Here is a link to a short but interesting piece by Marc Rotenberg, “Real ID, Real Trouble?”, that appeared in the March 3, 2006 “Inside Risks” column of the journal CACM (Communications of the ACM). In the piece, Rotenberg argues that while there are many objections and questions that have arisen about the U.S. “Real ID” plan, his concern is with data security:
Several objections have been raised about the plan, including privacy and cost, but the most significant concern may be security. As Bruce Schneier has explained, “The biggest risk of a national ID system is the database. Any national ID card assumes the existence of a national database, and that database can fail. Large databases of information always have errors and outdated information.” Even if the identity documents are maintained in the states, problems are likely.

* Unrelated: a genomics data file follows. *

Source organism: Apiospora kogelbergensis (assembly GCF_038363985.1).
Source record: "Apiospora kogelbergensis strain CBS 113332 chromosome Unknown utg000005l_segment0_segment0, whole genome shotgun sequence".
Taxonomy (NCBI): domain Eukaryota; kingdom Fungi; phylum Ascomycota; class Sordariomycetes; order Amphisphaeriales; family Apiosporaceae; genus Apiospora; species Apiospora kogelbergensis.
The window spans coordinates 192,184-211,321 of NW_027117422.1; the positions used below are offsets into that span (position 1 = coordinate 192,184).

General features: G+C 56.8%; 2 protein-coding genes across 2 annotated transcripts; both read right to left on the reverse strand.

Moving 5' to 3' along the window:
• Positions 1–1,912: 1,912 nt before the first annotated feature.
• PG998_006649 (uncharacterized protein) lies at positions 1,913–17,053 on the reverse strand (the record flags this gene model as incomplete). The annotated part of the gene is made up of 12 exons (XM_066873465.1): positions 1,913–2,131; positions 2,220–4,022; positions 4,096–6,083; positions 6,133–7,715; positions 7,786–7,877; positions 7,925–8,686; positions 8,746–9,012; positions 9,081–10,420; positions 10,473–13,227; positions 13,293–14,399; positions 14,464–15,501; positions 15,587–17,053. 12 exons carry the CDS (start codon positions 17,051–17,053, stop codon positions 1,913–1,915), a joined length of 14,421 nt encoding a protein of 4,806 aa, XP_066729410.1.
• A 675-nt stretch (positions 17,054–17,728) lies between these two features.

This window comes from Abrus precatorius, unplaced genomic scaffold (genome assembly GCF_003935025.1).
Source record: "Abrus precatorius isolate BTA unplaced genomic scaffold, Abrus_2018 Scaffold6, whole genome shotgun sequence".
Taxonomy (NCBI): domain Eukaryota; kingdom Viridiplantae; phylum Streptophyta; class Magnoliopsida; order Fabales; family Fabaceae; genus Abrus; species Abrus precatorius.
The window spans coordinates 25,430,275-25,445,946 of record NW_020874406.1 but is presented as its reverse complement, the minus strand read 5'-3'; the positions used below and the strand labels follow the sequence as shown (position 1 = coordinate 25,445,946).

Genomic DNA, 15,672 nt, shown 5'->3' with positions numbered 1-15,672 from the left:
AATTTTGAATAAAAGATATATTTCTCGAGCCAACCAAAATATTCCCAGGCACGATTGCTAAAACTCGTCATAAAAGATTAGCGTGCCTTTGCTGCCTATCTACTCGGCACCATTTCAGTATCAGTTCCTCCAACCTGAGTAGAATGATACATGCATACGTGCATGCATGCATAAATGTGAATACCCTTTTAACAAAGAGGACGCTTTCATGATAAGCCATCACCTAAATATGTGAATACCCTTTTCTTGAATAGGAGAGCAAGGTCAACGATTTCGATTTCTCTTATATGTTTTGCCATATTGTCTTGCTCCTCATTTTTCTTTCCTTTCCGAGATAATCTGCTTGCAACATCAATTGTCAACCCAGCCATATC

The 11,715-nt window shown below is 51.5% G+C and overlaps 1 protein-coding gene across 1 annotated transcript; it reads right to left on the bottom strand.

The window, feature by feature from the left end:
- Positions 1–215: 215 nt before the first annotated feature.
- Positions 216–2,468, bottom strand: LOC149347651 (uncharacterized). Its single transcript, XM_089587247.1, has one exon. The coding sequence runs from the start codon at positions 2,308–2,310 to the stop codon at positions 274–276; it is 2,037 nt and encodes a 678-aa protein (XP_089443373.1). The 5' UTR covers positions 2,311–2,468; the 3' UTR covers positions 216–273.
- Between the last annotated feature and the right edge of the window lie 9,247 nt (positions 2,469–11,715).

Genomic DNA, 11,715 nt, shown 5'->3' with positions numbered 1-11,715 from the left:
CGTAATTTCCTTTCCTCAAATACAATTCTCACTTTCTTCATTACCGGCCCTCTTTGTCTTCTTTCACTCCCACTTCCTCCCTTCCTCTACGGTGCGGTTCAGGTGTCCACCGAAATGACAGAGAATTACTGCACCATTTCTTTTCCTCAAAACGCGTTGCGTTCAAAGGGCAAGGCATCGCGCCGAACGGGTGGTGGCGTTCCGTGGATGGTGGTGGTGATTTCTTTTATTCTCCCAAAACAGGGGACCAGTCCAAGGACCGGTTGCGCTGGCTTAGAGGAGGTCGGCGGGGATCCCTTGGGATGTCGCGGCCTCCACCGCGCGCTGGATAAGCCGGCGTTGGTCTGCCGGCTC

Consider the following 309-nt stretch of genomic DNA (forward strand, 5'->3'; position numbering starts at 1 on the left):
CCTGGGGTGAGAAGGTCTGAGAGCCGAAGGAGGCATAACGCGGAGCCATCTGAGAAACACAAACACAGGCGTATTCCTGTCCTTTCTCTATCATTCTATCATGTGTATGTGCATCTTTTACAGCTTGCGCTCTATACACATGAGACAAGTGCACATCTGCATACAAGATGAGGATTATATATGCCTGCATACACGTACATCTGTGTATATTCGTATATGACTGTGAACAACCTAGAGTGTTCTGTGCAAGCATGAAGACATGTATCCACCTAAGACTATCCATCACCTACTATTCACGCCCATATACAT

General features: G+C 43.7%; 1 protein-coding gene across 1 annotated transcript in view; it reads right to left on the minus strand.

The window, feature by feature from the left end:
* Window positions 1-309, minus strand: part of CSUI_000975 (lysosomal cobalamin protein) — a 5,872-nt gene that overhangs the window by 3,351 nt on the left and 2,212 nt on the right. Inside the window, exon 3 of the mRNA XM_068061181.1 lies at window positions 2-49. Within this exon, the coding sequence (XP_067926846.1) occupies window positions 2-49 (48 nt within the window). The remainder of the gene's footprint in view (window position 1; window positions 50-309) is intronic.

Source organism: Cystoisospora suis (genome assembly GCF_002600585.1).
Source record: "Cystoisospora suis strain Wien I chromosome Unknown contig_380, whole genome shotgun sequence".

One example concerns the vulnerability of the state agencies that collect the personal information that is used to produce the license. In 2005, the burglary of a Las Vegas Department of Motor Vehicles put thousands of driver’s license holders at risk for identity theft. The information of at least 8,738 license and ID card holders was taken during the break-in, and reports of identity theft have already surfaced. Another report uncovered 10 “license-for-bribe” schemes in state DMVs in 2004.
Of course, what applies to general identification systems like this, also may apply to voter identification systems …